The Philadelphia region's embattled oil refiners are stepping up a campaign to persuade the federal government to relax ethanol-blending rules for Northeast states, to ease the "severe economic harm" that Gov. Wolf says the refiners are experiencing.
Philadelphia Energy Solutions, operator of the South Philadelphia refining complex, on Tuesday urged the U.S. Environmental Protection Agency to find a "reasonable compromise" that would reduce the "exorbitant and unsustainable" cost for merchant refiners to comply with the Renewable Fuel Standard (RFS).
Last Thursday, Wolf asked Scott Pruitt, the EPA administrator, to reduce the implied amount of ethanol blended into fuel in Northeast states to 9.7 percent to alleviate the burden on independent refiners. The EPA's current national mandate requires that 15 billion gallons of conventional ethanol be added into fuel, an implied blend of 10.7 percent.
The ethanol lobby says aging oil refiners have failed to adapt to the biofuel mandate.
"For Gov. Wolf and refiners to unfairly blame the RFS for bad business decisions just isn't right," Bob Dinneen, president of the Renewable Fuels Association, said in a statement.
Following is a discussion of issues in the RFS debate.
Congress created the RFS program to reduce greenhouse-gas emissions and expand the nation's renewable-fuels sector while reducing reliance on imported oil. The program was authorized under the Energy Policy Act of 2005 and expanded under the Energy Independence and Security Act of 2007.
The RFS requires an increasing amount of fuel derived from renewable sources (biofuel) to be blended into gasoline and diesel. For gasoline blends, the current standard is 15 billion gallons of conventional corn-based ethanol.
With increasing vehicle fuel efficiency, and the anticipated growth of electric vehicles, motor-fuel consumption is in decline. Since the amount of biofuel that must be sold is fixed, the percentage of ethanol in a gallon of fuel is growing ever larger. Auto manufacturers say it threatens to surpass the 10 percent "blend wall" — the point at which ethanol could damage conventional car engines.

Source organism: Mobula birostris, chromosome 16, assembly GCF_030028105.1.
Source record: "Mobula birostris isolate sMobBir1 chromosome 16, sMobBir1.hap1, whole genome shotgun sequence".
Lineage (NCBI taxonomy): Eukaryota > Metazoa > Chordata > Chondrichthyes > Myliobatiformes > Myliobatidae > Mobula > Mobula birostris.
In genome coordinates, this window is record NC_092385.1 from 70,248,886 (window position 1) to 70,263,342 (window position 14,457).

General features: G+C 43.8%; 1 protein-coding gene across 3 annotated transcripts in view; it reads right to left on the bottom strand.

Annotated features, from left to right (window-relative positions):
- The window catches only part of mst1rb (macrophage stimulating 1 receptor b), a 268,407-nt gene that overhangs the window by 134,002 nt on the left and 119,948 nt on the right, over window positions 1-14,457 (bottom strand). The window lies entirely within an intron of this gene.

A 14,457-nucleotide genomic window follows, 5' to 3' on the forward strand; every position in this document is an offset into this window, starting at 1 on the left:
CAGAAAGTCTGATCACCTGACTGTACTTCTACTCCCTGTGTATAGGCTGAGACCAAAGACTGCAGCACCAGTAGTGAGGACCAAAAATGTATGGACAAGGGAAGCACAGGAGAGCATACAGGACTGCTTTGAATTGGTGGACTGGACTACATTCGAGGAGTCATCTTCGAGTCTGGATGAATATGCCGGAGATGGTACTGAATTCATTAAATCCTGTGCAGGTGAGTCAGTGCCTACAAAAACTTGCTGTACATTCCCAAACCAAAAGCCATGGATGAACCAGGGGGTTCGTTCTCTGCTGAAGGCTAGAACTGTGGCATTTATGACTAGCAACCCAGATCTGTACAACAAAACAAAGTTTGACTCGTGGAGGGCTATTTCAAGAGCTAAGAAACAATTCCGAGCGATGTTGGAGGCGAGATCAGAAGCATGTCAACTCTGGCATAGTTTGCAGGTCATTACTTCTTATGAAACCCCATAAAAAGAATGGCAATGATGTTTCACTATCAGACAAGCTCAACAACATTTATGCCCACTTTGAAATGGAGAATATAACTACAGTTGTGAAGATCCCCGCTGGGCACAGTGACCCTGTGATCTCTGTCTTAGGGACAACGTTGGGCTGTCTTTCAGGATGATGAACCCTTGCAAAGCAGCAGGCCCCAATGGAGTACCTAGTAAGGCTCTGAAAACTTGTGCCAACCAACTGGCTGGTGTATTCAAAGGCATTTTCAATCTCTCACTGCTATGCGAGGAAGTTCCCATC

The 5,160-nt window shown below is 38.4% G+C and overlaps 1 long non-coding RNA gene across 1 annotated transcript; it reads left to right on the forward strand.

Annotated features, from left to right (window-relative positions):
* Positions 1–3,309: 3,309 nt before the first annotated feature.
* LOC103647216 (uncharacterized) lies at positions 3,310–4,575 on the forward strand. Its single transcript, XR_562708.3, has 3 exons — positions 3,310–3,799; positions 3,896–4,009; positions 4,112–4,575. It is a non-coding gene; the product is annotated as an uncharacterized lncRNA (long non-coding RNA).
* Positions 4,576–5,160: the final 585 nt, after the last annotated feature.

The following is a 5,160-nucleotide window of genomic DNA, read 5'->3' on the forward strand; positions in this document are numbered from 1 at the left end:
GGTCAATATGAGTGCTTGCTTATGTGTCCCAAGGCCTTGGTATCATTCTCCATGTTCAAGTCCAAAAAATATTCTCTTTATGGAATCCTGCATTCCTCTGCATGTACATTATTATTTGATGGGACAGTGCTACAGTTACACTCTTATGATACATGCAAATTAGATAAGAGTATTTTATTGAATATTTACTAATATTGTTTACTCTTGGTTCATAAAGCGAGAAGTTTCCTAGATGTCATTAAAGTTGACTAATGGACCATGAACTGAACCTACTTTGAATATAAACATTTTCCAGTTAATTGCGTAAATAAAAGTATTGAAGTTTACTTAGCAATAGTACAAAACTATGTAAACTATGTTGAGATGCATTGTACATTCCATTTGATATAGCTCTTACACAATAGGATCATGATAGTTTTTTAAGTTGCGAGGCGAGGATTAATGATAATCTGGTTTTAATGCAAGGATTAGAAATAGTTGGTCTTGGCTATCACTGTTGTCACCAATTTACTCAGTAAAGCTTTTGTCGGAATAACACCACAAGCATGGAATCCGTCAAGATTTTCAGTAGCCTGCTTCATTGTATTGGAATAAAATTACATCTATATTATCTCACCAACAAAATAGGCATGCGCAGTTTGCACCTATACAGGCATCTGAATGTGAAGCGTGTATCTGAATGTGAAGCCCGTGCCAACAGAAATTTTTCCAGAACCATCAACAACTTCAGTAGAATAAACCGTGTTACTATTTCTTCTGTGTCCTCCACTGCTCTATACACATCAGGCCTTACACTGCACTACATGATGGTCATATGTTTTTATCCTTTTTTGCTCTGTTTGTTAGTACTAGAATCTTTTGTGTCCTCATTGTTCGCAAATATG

RINs are how the government assures compliance with the law. A RIN is a credit assigned to every gallon of biofuel that enters the market. Distributors that blend fuel generate RINs. The law obligates refiners and importers of motor fuel to buy RINs, either by blending the fuel themselves or by buying the RINs on the market.
Merchant refiners such as Philadelphia Energy Solutions, Monroe Energy in Trainer, and PBF Energy, which operate refineries in Paulsboro, N.J., and Delaware City, Del., sell unblended fuel to distributors. So they must buy RINs on the market. They complain that the market is manipulated by traders, and that the 3- to 5-cent price for each RIN has increased, climbing to 90 cents in recent years, adding hundreds of millions of dollars to the refiners' costs. The refiners and their supporters, including former Govs. Tom Corbett and Ed Rendell, say the burden threatens local jobs.
The program is easier to manage and enforce if the obligated parties are the 100 or so refiners and fuel-import terminals in the country, rather than the more than 1,000 distributors that blend ethanol into motor fuel. EPA has resisted efforts to shift the point of obligation, arguing that the refiners have the financial resources and regulatory expertise to comply.
Some refiners do blend fuel at the point of sale, especially integrated oil companies that also control their own distribution systems. But merchant refiners like PES say they're not in the business of blending fuel, which often is done at remote locations just before the fuel is distributed to retail outlets.
With the growth of domestically produced oil in the last decade, many have argued that it's time to sunset the RFS and require ethanol to compete on its own in the market. But the law's supporters, especially in corn-growing states, say the biofuel mandate is good for the economy, national energy security, and the environment.